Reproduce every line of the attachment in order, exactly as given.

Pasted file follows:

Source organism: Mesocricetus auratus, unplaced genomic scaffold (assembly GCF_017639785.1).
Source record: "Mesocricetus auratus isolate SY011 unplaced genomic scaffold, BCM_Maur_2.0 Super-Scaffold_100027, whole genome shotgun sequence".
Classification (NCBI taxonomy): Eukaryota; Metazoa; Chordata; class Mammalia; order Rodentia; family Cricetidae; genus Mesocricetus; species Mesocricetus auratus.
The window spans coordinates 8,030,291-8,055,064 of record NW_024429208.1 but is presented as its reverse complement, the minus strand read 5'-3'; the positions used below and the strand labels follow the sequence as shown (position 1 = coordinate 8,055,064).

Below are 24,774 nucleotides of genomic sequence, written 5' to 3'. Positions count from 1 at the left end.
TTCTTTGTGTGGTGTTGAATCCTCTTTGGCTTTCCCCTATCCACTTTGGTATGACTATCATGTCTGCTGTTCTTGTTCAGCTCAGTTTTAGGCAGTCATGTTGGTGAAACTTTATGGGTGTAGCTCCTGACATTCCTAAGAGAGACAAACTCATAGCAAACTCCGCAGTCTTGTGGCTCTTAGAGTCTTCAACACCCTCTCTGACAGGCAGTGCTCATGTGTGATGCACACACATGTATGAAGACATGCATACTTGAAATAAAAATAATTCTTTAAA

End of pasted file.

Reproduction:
Source organism: Mesocricetus auratus, unplaced genomic scaffold (assembly GCF_017639785.1).
Source record: "Mesocricetus auratus isolate SY011 unplaced genomic scaffold, BCM_Maur_2.0 Super-Scaffold_100027, whole genome shotgun sequence".
Classification (NCBI taxonomy): Eukaryota; Metazoa; Chordata; class Mammalia; order Rodentia; family Cricetidae; genus Mesocricetus; species Mesocricetus auratus.
The window spans coordinates 8,030,291-8,055,064 of record NW_024429208.1 but is presented as its reverse complement, the minus strand read 5'-3'; the positions used below and the strand labels follow the sequence as shown (position 1 = coordinate 8,055,064).

Below are 24,774 nucleotides of genomic sequence, written 5' to 3'. Positions count from 1 at the left end.
TTCTTTGTGTGGTGTTGAATCCTCTTTGGCTTTCCCCTATCCACTTTGGTATGACTATCATGTCTGCTGTTCTTGTTCAGCTCAGTTTTAGGCAGTCATGTTGGTGAAACTTTATGGGTGTAGCTCCTGACATTCCTAAGAGAGACAAACTCATAGCAAACTCCGCAGTCTTGTGGCTCTTAGAGTCTTCAACACCCTCTCTGACAGGCAGTGCTCATGTGTGATGCACACACATGTATGAAGACATGCATACTTGAAATAAAAATAATTCTTTAAA